Developmental behavioral screening l.jpg
This presentation is the property of its rightful owner.
Sponsored Links
1 / 47

Developmental/Behavioral Screening: PowerPoint PPT Presentation

  • Uploaded on
  • Presentation posted in: General

Developmental/Behavioral Screening:. HOW TO DO IT EFFICIENTLY AND COST- EFFECTIVELY AND WHY. Frances Page Glascoe Dept of Pediatrics Vanderbilt University. Screens:. Identify the likelihood of a disability Do not provide a diagnosis

Download Presentation

Developmental/Behavioral Screening:

An Image/Link below is provided (as is) to download presentation

Download Policy: Content on the Website is provided to you AS IS for your information and personal use and may not be sold / licensed / shared on other websites without getting consent from its author.While downloading, if for some reason you are not able to download a presentation, the publisher may have deleted the file from their server.

- - - - - - - - - - - - - - - - - - - - - - - - - - E N D - - - - - - - - - - - - - - - - - - - - - - - - - -

Presentation Transcript

Developmental behavioral screening l.jpg

Developmental/Behavioral Screening:




Frances Page Glascoe

Dept of Pediatrics Vanderbilt University

Screens l.jpg


  • Identify the likelihood of a disability

  • Do not provide a diagnosis

  • Can help identify a range of possible diagnoses that help focus referrals

Slide3 l.jpg

EPSDT benefit requires comprehensive health and developmental history, i.e., screening for developmental and mental health status

AAP Committee on Children

with Disabilities recommends routine standardized developmental and behavioral screening

Early intervention efficacy l.jpg

JAMA. 1990;263:3035-3042

Early Intervention Efficacy

Pediatric Care Intervention







Washington92 100

Yale91 103


Slide5 l.jpg

Early Intervention Benefits:

Rationale For Screening

Individuals with Disabilities Education Act

Availability of services

Family interest in participation

Better outcomes for participants:

Higher graduation rates, reduced teen

pregnancy, higher employment rates,

decreased criminality and violent crime

$30,000 to >$100,000 benefit to society

Slide6 l.jpg

Detection rates without

screening tests

70% of children with developmental

disabilities not identified

(Palfrey et al. J PEDS. 1994;111:651-655)

80% of children with mental health

problems not identified

(Lavigne et al. Pediatr. 1993;91:649 - 655)

Slide8 l.jpg

Sample Checklist

Uses hungry, tired, thirsty

Climbs stairs without holding on

Stacks 12 blocks

Knows colors

Dresses self completely

Plays games with rules

Effects of psychosocial risk factors on intelligence l.jpg

Effects of Psychosocial Risk Factors on Intelligence








RISKS: < HS, > 3 children, stressful events, single parent,

parental mental health problems, < responsive parenting,

poverty, minority status, limited social support

Slide10 l.jpg

Parents often need training, and social services.

Children need enrichment tutoring, mentoring, mental health,


Parents often need advice about behavior


minimal psychosocial

risk factors



frequent psychosocial risk factors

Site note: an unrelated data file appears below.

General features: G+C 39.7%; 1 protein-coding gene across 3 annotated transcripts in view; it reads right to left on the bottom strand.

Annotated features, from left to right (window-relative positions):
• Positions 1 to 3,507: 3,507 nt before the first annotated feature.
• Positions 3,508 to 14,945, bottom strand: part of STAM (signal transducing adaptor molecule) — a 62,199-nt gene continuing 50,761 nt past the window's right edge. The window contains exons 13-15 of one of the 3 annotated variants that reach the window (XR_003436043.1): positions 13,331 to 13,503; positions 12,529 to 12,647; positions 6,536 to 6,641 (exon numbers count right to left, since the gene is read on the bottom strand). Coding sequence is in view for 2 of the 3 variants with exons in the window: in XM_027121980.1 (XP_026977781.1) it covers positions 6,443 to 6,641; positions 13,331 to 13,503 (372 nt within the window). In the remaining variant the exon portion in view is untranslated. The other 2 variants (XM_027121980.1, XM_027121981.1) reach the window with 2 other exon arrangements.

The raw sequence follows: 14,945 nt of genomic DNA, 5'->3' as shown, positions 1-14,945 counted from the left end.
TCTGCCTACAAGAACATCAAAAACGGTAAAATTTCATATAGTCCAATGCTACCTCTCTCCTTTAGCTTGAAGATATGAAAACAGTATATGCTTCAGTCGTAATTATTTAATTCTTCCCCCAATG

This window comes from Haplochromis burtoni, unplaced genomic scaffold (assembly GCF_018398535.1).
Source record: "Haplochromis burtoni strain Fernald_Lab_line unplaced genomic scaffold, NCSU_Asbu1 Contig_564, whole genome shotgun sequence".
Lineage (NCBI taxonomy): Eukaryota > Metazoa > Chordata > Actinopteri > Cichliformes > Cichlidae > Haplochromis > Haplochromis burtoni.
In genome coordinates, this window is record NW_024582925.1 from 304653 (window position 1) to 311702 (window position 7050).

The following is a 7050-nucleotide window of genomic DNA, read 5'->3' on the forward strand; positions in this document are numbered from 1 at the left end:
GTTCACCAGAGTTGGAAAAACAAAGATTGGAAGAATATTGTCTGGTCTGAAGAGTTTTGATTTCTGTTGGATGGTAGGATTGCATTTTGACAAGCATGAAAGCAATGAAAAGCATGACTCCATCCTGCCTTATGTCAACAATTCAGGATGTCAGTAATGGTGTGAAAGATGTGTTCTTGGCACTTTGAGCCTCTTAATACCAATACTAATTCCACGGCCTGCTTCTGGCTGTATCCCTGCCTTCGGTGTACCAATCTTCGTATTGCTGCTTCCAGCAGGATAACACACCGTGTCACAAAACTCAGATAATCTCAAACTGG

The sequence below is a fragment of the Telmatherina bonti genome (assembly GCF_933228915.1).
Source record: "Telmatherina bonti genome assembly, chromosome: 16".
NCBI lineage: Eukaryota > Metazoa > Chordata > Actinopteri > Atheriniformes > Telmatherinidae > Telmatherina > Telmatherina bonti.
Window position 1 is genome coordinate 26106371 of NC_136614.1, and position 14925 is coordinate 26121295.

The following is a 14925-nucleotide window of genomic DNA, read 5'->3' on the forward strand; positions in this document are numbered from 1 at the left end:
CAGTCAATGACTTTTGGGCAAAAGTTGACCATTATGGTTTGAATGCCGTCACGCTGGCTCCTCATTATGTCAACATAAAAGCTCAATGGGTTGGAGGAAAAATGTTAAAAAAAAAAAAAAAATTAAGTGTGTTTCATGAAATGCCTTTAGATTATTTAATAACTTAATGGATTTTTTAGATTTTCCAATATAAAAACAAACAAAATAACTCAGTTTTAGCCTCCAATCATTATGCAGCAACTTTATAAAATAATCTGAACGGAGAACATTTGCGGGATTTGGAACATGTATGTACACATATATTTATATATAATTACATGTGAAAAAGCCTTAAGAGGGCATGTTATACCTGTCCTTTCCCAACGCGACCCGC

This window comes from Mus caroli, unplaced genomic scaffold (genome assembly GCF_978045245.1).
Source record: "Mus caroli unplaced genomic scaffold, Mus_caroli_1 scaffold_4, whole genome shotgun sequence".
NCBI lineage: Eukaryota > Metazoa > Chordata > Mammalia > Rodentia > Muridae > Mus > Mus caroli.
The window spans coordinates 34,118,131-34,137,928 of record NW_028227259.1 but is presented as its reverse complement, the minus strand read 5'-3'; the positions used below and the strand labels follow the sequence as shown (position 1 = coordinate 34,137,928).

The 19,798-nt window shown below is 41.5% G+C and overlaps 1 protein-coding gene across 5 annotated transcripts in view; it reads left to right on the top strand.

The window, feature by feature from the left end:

Children need special education, speech-therapy, etc.


some psychosocial risk factors

and/or organicity

Slide11 l.jpg

Detection rates


Screening Tests

70% to 80% of children with developmental disabilities correctly identified

Squiresetal, JDBP. 1996;17:420 - 427

80% to 90% of children with mental health problemscorrectlyidentified

Sturner, JDBP .1991; 12: 51-64

Most over-referrals on standardized screens are children with below average development and psychosocial risk factors

Glascoe, APAM. 2001;155:54-59.


Slide12 l.jpg

Reasons for limited use of

screening tests at well visits:


common screening tests too long

many difficult to administer

children uncooperative

reimbursement limited

referral resources unfamiliar or

seemly unavailable

Slide13 l.jpg

So what should we do?

Use newer, brief, accurate tools

Make use of information from parents

Can parents read well enough to fill out screens l.jpg

Can parents read well enough to fill out screens?

Usually! But first ask,

“Would you like to complete this on your own or have someone go through it with you?”

Also, double check screens for completion

and contradictions

Can parents be counted upon to give accurate and good quality information l.jpg

Can parents be counted upon to give accurate and good quality information?


Screens using parent report are as accurate as those using other measurement methods

Tests correct for the tendency of some parents to over-report

Tests correct for the tendency of some parents to under-report.

Slide16 l.jpg

Six Quality Tests

Parents’ Evaluation of Developmental

Status (PEDS) 0 through 8 years

Child Development Inventories

(CDIs) 0 to 6 years

Ages and Stages (0 to 6 years)

Pediatric Symptom Checklist

(PSC) 4 through 18 years

Brigance Screens 0 to 8 years

Safety Word Inventory and Literacy Screener (SWILS ) 6 – 14 years

Excluded tests l.jpg

Excluded Tests:



Early Screening Profile


Early Screening Inventory



Due to absence of validation, poor validation, norming on referred samples, and/or poor sensitivity/specificity

Slide18 l.jpg




A Method for Detecting and Addressing

Developmental and Behavioral Problems

  • For children 0 through 8 years

  • In English, Spanish and Vietnamese

  • Takes 2 minutes to score

  • Elicits parents’ concerns